Chinese authorities refused the 10-member investigation team entry into the country at the last minute. China has said the team’s visas were not yet approved, as two of the scientists had already made their way to the country.
Tedros Adhanom Ghebreyesus, Chief of the WHO, expressed his concern over China’s blockade of the investigation team.
He said in a press conference: “I’m very disappointed with this news, given that two members have already begun their journeys, and others were not able to travel at the last minute.
“But I have been in contact with senior Chinese officials. And I have once again made it clear that the mission is a priority for WHO and the international team.
“We’re eager to get the mission underway as soon as possible.”
Dr Mike Ryan, assistant director general of emergencies at the WHO, added the delay was centred around visa clearances.
Dr Tedros has “impressed on Chinese officials” how critical the investigation is, according Dr Ryan.
He added: “This is frustrating and as the director general said this is disappointing.
“This disappointment has been expressed very clearly.”
Both Dr Ryan and Dr Tedros hoped it was “just a logistical and bureaucratic issue that can be resolved very quickly” in the “coming hours”, but one member has returned to their home country.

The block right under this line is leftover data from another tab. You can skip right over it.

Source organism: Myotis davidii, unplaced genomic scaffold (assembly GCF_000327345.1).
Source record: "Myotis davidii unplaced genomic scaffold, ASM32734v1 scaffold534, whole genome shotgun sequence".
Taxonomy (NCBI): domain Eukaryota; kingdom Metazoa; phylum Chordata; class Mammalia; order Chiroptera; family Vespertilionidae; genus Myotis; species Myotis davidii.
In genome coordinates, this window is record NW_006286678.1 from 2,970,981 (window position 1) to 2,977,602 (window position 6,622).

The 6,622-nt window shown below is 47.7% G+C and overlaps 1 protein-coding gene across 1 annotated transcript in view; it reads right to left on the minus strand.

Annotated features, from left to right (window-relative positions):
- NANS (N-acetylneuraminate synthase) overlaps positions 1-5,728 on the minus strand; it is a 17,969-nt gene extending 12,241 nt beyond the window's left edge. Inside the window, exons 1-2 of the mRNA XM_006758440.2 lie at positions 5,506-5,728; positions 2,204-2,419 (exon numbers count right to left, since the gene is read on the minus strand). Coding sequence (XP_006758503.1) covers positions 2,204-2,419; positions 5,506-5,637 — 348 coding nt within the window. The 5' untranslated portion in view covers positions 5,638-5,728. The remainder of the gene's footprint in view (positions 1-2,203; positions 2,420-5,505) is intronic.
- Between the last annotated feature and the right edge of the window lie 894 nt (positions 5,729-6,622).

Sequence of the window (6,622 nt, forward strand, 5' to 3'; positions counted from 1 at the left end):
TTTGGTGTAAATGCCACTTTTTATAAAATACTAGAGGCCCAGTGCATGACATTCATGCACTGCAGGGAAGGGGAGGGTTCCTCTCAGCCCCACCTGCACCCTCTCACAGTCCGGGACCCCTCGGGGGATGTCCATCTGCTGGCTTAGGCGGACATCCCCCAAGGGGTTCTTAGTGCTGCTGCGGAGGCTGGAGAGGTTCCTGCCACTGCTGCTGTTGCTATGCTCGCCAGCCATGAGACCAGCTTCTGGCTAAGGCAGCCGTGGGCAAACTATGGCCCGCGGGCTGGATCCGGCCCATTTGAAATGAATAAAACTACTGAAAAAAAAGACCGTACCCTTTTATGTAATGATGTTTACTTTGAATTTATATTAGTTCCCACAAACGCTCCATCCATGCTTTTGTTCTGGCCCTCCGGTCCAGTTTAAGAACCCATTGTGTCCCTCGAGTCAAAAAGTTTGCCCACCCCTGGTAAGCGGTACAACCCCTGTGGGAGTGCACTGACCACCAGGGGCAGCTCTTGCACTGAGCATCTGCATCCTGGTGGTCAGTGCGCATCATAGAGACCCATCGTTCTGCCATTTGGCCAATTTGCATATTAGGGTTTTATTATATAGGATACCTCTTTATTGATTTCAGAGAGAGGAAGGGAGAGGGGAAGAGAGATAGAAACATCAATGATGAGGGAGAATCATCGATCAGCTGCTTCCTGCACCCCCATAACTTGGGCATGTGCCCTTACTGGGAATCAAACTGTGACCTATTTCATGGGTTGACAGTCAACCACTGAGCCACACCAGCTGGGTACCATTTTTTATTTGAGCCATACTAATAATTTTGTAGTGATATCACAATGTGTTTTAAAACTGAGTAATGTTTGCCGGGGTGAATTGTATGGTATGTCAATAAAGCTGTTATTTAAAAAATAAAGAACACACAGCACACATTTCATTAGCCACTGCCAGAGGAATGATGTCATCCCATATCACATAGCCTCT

The investigation will attempt to identify how COVID-19 moved from animals to humans.
Earlier investigations into the virus traced it to a wet market in Wuhan, in the Hubei province in China.
Chinese scientists have categorically rejected accusations it was completely responsible for the virus.
Chinese state media has also attempted to shift the blame for the pandemic onto other countries, claiming the virus originated in Australia and other nations.
The Government’s People’s Daily newspaper claimed on Facebook in November that “all available evidence suggests that the coronavirus did not start in central China’s Wuhan”.
Quoting Zeng Guang, former chief epidemiologist at the Chinese Centre for Disease Control and Prevention, the outlet added: “Wuhan was where the coronavirus was first detected but it was not where it originated.”
But no available evidence indicates the virus originated in other countries.
Garrett Grigsby, from the US Department of Health and Human Service, has lashed out at the WHO for the investigation mission.
He said the planned hunt for the origins were “inconsistent” with the WHO’s mandate, and added: “Understanding the origins of COVID-19 through a transparent and inclusive investigation is what must be done to meet the mandate.”
President Donald Trump has also criticised the investigation, after completely blaming the Chinese government for the pandemic over the last year.